Wargaming Awarded Attorney’s Fees for Game and Technology Co. Ltd’s Improper and Unreasonable Litigation Tactics

Game and Technology Co. Ltd v. Wargaming Group, Ltd
Case No. 2:16-cv-06554
United States District Court for the Central District of California
Filed July 9, 2015

On October 20th, a District Court judge awarded Wargaming Group Ltd (“Wargaming”) $142,694 in attorney’s fees, finding that Game and Technology Co. Ltd (“GAT”) used improper and unreasonable tactics during an inter partes review (“IPR”) before the Patent Trial and Appeal Board (“PTAB”).

This stems from a 2015 suit in which GAT alleged that Wargaming infringed U.S. Patent No. 7,682,243 (“the ’243 Patent”), titled “Method for providing online game which changes pilot data and unit data in gear and system thereof.” That suit was stayed pending Wargaming’s petition for IPR of the ’243 Patent. As we previously reported, on September 7, 2018, the PTAB concluded that the claims challenged by Wargaming are unpatentable, which the Federal Circuit affirmed.

However, over the course of fighting the IPR, GAT argued that Wargaming could not challenge the ’243 Patent in an IPR because it was time-barred. Although GAT later found out that it had served Wargaming with deficient summons, it continued to represent that Wargaming had been properly served. GAT also changed its position on proper service multiple times during the IPR and appeal to the Federal Circuit, with the Federal Circuit noting: “[l]ike certain shapeshifting characters in Dungeons & Dragons, GAT’s evolving arguments are difficult to track.”

35 U.S.C. § 285 allows courts to award reasonable attorney’s fees in exceptional cases. Although Amneal Pharmaceuticals LLC v. Almirall, LLC held that Section 285 does not apply to work done in actions before the U.S. Patent and Trademark Office (“PTO”), the Court here held that a district court may award fees incurred during proceedings before the PTAB under certain circumstances. The Court cited Am. Vehicular Sciences LLC v. Autoliv, Inc., which held that defendants in district court can seek fees incurred during IPR proceedings before the PTO in exceptional cases. The Court also cited PPG Indus., Inc. v. Celanese Polymer Specialities Co., Inc., which awarded “attorney fees incurred . . . during reissue proceedings, where [t]he parties and the district court clearly intended to replace the district court litigation with the reissue proceedings,” supporting Wargaming’s argument that the IPR proceedings were a substitute for stayed district court litigation.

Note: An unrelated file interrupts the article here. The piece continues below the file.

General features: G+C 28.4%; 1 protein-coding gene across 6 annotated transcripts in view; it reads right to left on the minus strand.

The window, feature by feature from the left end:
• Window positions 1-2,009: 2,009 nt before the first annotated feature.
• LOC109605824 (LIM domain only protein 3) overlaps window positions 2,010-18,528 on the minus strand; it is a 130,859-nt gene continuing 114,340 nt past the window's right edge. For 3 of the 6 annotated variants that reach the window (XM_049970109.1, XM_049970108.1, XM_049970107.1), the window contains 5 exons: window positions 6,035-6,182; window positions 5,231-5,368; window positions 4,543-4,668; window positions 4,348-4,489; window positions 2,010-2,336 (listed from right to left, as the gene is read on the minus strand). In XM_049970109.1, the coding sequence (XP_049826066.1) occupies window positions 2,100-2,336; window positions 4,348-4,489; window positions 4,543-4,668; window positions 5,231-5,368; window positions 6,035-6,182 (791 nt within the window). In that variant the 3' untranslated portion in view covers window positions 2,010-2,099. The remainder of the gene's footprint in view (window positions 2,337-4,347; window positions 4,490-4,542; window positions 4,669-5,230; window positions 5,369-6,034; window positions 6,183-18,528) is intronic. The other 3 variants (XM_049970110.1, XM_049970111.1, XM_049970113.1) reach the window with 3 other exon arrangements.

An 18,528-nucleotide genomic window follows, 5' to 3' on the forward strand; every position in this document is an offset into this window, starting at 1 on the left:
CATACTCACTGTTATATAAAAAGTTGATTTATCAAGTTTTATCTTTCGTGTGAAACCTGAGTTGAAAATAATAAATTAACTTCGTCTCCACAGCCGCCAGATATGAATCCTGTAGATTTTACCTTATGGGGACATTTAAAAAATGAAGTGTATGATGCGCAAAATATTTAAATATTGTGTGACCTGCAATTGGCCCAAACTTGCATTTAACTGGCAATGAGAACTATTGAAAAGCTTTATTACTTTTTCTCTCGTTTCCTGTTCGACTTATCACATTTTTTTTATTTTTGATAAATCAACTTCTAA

Factors considered in determining whether a case is “exceptional” include frivolousness, unreasonable conduct, and claims that are made in bad faith or are exceptionally meritless. The Court, finding the case exceptional and awarding attorney’s fees, concluded its analysis of GAT’s conduct by saying:

“Plaintiff’s failure to investigate, continued misrepresentations, and shifting litigation positions collectively make this a case that stands out from others as to the manner in which it was litigated. . . . Had Plaintiff performed a reasonable investigation regarding service when it raised the issue before the PTAB, it would have learned that the service was deficient. Even after it realized service was deficient, it continued to make misstatements, i.e., that service was properly effected. Further, as noted, Plaintiff improperly presented new arguments in responsive briefs and at oral argument.”

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